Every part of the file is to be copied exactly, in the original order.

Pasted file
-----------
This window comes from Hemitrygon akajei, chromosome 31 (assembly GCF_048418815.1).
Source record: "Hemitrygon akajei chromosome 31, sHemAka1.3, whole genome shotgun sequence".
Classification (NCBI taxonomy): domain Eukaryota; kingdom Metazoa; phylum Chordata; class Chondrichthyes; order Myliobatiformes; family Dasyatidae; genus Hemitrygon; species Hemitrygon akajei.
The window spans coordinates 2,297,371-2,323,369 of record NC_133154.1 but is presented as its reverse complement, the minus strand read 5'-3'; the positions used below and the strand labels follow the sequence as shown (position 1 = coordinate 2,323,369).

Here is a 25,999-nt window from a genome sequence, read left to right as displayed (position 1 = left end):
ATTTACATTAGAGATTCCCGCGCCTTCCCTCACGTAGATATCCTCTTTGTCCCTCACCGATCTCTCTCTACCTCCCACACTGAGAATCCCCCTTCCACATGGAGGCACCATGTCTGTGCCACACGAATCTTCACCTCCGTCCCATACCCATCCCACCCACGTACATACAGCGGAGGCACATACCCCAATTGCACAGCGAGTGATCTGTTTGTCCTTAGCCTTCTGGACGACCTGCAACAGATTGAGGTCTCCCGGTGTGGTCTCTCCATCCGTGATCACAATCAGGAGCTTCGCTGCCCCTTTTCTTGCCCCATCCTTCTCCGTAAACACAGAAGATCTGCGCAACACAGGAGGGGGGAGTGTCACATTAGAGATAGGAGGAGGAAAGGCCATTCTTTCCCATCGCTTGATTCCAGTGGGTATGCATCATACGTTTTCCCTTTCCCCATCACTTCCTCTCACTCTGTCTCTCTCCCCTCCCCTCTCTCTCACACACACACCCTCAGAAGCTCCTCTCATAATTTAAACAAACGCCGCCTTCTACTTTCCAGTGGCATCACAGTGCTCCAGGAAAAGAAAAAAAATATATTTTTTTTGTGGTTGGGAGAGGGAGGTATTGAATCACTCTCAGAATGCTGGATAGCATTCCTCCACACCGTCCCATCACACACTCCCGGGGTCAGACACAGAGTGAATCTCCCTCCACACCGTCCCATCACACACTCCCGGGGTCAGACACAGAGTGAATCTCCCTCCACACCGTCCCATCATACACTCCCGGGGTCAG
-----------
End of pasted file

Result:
This window comes from Hemitrygon akajei, chromosome 31 (assembly GCF_048418815.1).
Source record: "Hemitrygon akajei chromosome 31, sHemAka1.3, whole genome shotgun sequence".
Classification (NCBI taxonomy): domain Eukaryota; kingdom Metazoa; phylum Chordata; class Chondrichthyes; order Myliobatiformes; family Dasyatidae; genus Hemitrygon; species Hemitrygon akajei.
The window spans coordinates 2,297,371-2,323,369 of record NC_133154.1 but is presented as its reverse complement, the minus strand read 5'-3'; the positions used below and the strand labels follow the sequence as shown (position 1 = coordinate 2,323,369).

Here is a 25,999-nt window from a genome sequence, read left to right as displayed (position 1 = left end):
ATTTACATTAGAGATTCCCGCGCCTTCCCTCACGTAGATATCCTCTTTGTCCCTCACCGATCTCTCTCTACCTCCCACACTGAGAATCCCCCTTCCACATGGAGGCACCATGTCTGTGCCACACGAATCTTCACCTCCGTCCCATACCCATCCCACCCACGTACATACAGCGGAGGCACATACCCCAATTGCACAGCGAGTGATCTGTTTGTCCTTAGCCTTCTGGACGACCTGCAACAGATTGAGGTCTCCCGGTGTGGTCTCTCCATCCGTGATCACAATCAGGAGCTTCGCTGCCCCTTTTCTTGCCCCATCCTTCTCCGTAAACACAGAAGATCTGCGCAACACAGGAGGGGGGAGTGTCACATTAGAGATAGGAGGAGGAAAGGCCATTCTTTCCCATCGCTTGATTCCAGTGGGTATGCATCATACGTTTTCCCTTTCCCCATCACTTCCTCTCACTCTGTCTCTCTCCCCTCCCCTCTCTCTCACACACACACCCTCAGAAGCTCCTCTCATAATTTAAACAAACGCCGCCTTCTACTTTCCAGTGGCATCACAGTGCTCCAGGAAAAGAAAAAAAATATATTTTTTTTGTGGTTGGGAGAGGGAGGTATTGAATCACTCTCAGAATGCTGGATAGCATTCCTCCACACCGTCCCATCACACACTCCCGGGGTCAGACACAGAGTGAATCTCCCTCCACACCGTCCCATCACACACTCCCGGGGTCAGACACAGAGTGAATCTCCCTCCACACCGTCCCATCATACACTCCCGGGGTCAG